After 10 Years, Landmark Ky. Law Yielding Dividends
Ten years along, Kentucky’s singularly ambitious overhaul of its K-12 schools has shown solid, if not yet adequate, results for students, says a report from a statewide citizens’ group.
The Prichard Committee for Educational Excellence, based in Lexington, found plenty of evidence that Kentucky headed down the right road with its landmark 1990 legislation for school improvement. But reform has been slow to penetrate the classroom, leaving too many children, especially poor ones, behind in their achievement, the report asserts.
"When you put all the improvements in one spot we’ve made a lot more progress than we thought we had," said Robert F. Sexton, the group’s executive director. "There are strong gains in achievement, particularly at the elementary level—but we don’t think it’s enough."
The Prichard Committee, made up of about 95 business people, civic activists, and other prominent Kentucky residents, played a leading role in passing the reform law nearly a decade ago after the Kentucky Supreme Court, ruling in a school finance case, invalidated the state’s existing system of education. The group continues to keep a watchful eye on improvements.
It unveiled the report, "Gaining Ground," last week, and is sending 5,000 copies to educators, policymakers, media outlets, and parent volunteers, among others.
Once "pathetic," Kentucky’s schools have moved from among the lowest-achieving on the National Assessment of Educational Progress to the middle ranks, the group points out. Mathematics has been a particular bright spot, with elementary and middle school students outpacing in their rate of improvement their counterparts in most other states.
Those gains took place in the context of a host of positive changes, the authors say. They include: a revamped formula for distributing state aid more equitably; altered rules for school governance that prohibit nepotism and endow individual schools with more powers; major investments in technology; and new preschool and after-school programs.
But perhaps the most important changes, the report suggests, have been attitudinal. The state’s high-stakes tests and the consequences that flow from them reflect the belief that all but a very few students can become proficient in reading, writing, and math if their schools are good enough.
Still, new attitudes and a sound framework alone won’t do the job, the report says. "We’re saying we had those reforms in place, but still, now, it is very evident from the results that it’s classroom teaching that’s the hardest and slowest to change," Mr. Sexton said. "That wasn’t so prominent when you didn’t care that all students learn."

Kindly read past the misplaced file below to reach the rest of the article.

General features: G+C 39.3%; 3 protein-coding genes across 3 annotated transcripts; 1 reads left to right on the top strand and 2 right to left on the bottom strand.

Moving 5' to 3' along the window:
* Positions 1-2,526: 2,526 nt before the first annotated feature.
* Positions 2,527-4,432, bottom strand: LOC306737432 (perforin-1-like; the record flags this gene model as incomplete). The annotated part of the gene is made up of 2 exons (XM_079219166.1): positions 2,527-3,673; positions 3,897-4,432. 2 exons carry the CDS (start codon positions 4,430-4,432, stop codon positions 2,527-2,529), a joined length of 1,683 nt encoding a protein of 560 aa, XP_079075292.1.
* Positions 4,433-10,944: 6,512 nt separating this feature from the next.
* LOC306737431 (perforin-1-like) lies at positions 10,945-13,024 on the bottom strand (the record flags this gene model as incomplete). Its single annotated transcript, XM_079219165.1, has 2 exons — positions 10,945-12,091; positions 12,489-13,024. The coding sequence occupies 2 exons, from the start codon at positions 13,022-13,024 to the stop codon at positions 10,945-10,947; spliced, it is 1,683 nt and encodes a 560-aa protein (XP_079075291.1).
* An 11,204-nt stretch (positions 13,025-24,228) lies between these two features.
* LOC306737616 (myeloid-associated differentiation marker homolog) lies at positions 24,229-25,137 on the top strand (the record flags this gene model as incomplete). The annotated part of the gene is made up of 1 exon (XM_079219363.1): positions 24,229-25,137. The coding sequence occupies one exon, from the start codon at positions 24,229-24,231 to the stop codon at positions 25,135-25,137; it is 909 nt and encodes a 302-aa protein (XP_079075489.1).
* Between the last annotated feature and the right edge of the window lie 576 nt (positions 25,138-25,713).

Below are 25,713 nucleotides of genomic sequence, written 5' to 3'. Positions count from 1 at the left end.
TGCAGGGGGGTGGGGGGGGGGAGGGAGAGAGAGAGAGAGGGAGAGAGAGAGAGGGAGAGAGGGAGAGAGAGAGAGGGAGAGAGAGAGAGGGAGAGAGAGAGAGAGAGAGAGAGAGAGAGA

Test scores show gaps between the performance of African-American and white students across the board, according to the report. Performance has also been weak among children with disabilities and those living in urban and Appalachian areas. Boys improved less than girls. The committee called middle school results "discouraging."
To get more schools on track to meet the learning goals set for 2014, the report recommends a new focus on reading, especially in the early grades so that children don’t fall behind in all subjects. Linked to that is a call for higher teacher quality, to be achieved, the report says, by increasing teachers’ salaries, raising graduation and licensing standards, and providing more and better professional development.
Finally, the report urges the community as a whole to accept more responsibility for public schools, including support for programs that will give Kentucky’s infants and toddlers—among the poorest in the nation—a better start in life.
The report notes that efforts are already under way to improve teaching and help the youngest children. A legislative task force on teacher quality recently finished work, and a task force on early-childhood initiatives, appointed by Democratic Gov. Paul E. Patton, released its report last week. Both efforts are expected to lead to legislative proposals in the session that begins in January.
The report generally got it right, agreed a spokesman for Wilmer S. Cody, the state education commissioner, and David L. Keller, the executive director of the Kentucky School Boards Association.
"Their priorities are compatible with those set by the state board and the education department," said Jim Parks, Mr. Cody’s spokesman.
Mr. Keller said that while the report was on target, he would add two priorities to those the Prichard Committee mentioned.
"One issue that they are not addressing is the critical role of the school principal," he said. "What we’re finding is that in schools not achieving well, where there’s not a good model of a very effective principal or a strong leader to back them up, school councils are not consistently selecting strong principals." School councils are the building-level governing groups.
He also said that state leaders should take the learning goals already in place and use them to spell out a state curriculum.
"It’s expected that school councils and local administrators will create curricula, but that’s very hard and time-consuming work," said Mr. Keller, whose group represents all 176 Kentucky districts. "Teachers would rather spend the time teaching."
Vol. 19, Issue 12, Page 18